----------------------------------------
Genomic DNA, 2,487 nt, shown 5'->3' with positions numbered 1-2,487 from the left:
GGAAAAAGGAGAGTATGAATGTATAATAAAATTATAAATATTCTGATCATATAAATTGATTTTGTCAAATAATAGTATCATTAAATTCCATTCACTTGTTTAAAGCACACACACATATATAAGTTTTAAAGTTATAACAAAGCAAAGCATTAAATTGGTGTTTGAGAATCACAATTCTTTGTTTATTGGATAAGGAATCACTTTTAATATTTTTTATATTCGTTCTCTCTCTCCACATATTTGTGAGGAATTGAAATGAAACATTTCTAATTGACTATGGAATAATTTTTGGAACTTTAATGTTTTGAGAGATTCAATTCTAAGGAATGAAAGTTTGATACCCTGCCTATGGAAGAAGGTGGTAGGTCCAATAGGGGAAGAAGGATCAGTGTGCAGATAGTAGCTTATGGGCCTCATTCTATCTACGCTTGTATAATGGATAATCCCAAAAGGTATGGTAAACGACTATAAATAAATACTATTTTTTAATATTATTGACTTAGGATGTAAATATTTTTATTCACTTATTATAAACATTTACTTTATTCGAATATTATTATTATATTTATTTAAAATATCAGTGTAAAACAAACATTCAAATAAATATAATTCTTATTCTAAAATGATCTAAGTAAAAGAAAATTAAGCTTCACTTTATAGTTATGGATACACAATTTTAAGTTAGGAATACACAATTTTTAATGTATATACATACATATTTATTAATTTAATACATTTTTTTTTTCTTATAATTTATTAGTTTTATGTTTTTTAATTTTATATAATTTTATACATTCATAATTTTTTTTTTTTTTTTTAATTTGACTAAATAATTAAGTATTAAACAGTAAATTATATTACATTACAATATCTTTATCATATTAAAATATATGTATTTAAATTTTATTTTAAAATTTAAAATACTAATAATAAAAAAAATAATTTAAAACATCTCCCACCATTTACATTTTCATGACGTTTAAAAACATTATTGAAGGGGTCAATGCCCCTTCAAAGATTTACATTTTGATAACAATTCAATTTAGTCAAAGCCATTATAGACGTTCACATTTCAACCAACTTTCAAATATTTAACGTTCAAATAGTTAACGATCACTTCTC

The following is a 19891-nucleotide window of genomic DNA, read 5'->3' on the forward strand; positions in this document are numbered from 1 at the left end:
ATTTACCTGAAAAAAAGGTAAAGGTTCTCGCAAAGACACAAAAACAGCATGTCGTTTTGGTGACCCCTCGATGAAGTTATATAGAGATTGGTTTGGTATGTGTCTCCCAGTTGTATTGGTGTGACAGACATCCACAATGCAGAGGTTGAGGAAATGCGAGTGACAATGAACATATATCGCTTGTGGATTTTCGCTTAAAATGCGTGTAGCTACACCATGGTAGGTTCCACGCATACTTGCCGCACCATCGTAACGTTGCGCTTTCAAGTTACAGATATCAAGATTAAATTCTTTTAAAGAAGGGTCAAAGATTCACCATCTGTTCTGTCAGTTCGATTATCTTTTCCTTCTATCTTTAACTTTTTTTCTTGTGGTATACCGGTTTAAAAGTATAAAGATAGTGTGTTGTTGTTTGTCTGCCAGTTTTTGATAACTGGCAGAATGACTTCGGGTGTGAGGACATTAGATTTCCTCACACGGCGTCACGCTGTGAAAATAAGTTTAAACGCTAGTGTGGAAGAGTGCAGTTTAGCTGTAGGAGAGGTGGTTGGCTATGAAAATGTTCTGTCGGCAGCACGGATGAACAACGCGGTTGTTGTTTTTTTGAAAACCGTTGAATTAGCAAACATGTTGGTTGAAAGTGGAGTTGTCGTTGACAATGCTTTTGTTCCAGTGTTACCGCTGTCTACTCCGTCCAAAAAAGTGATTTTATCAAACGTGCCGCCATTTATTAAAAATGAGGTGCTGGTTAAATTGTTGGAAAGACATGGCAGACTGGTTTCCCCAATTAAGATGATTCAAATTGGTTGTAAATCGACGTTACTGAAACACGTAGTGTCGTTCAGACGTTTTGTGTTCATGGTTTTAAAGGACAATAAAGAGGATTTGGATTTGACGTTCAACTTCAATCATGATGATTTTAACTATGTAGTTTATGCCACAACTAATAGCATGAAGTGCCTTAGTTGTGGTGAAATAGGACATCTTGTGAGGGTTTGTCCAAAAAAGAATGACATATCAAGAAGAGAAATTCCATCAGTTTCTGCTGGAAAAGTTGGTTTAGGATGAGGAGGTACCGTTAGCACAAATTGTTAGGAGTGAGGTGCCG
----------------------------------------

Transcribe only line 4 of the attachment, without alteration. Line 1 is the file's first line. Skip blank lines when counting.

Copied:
ATTTACCTGAAAAAAAGGTAAAGGTTCTCGCAAAGACACAAAAACAGCATGTCGTTTTGGTGACCCCTCGATGAAGTTATATAGAGATTGGTTTGGTATGTGTCTCCCAGTTGTATTGGTGTGACAGACATCCACAATGCAGAGGTTGAGGAAATGCGAGTGACAATGAACATATATCGCTTGTGGATTTTCGCTTAAAATGCGTGTAGCTACACCATGGTAGGTTCCACGCATACTTGCCGCACCATCGTAACGTTGCGCTTTCAAGTTACAGATATCAAGATTAAATTCTTTTAAAGAAGGGTCAAAGATTCACCATCTGTTCTGTCAGTTCGATTATCTTTTCCTTCTATCTTTAACTTTTTTTCTTGTGGTATACCGGTTTAAAAGTATAAAGATAGTGTGTTGTTGTTTGTCTGCCAGTTTTTGATAACTGGCAGAATGACTTCGGGTGTGAGGACATTAGATTTCCTCACACGGCGTCACGCTGTGAAAATAAGTTTAAACGCTAGTGTGGAAGAGTGCAGTTTAGCTGTAGGAGAGGTGGTTGGCTATGAAAATGTTCTGTCGGCAGCACGGATGAACAACGCGGTTGTTGTTTTTTTGAAAACCGTTGAATTAGCAAACATGTTGGTTGAAAGTGGAGTTGTCGTTGACAATGCTTTTGTTCCAGTGTTACCGCTGTCTACTCCGTCCAAAAAAGTGATTTTATCAAACGTGCCGCCATTTATTAAAAATGAGGTGCTGGTTAAATTGTTGGAAAGACATGGCAGACTGGTTTCCCCAATTAAGATGATTCAAATTGGTTGTAAATCGACGTTACTGAAACACGTAGTGTCGTTCAGACGTTTTGTGTTCATGGTTTTAAAGGACAATAAAGAGGATTTGGATTTGACGTTCAACTTCAATCATGATGATTTTAACTATGTAGTTTATGCCACAACTAATAGCATGAAGTGCCTTAGTTGTGGTGAAATAGGACATCTTGTGAGGGTTTGTCCAAAAAAGAATGACATATCAAGAAGAGAAATTCCATCAGTTTCTGCTGGAAAAGTTGGTTTAGGATGAGGAGGTACCGTTAGCACAAATTGTTAGGAGTGAGGTGCCG